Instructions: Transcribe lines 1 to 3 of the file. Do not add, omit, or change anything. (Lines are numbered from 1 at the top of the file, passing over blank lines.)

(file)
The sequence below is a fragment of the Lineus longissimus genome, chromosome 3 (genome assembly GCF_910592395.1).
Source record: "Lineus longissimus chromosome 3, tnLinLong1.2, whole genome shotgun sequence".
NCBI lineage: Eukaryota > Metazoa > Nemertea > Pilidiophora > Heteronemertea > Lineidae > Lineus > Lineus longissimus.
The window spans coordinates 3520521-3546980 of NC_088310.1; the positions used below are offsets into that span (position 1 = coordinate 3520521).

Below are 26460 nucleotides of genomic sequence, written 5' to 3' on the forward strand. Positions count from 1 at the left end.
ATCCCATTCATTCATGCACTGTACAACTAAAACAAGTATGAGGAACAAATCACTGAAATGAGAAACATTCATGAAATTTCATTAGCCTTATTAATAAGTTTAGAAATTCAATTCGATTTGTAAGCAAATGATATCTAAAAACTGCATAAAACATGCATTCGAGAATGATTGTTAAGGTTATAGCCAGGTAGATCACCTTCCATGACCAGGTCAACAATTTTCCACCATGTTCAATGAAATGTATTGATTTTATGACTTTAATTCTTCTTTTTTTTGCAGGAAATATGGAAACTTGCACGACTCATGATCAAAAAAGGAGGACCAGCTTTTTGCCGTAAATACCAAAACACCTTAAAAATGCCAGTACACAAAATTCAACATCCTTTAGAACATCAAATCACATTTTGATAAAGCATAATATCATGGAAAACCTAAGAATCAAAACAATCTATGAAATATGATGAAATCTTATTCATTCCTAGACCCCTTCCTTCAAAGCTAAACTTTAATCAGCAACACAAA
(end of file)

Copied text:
The sequence below is a fragment of the Lineus longissimus genome, chromosome 3 (genome assembly GCF_910592395.1).
Source record: "Lineus longissimus chromosome 3, tnLinLong1.2, whole genome shotgun sequence".
NCBI lineage: Eukaryota > Metazoa > Nemertea > Pilidiophora > Heteronemertea > Lineidae > Lineus > Lineus longissimus.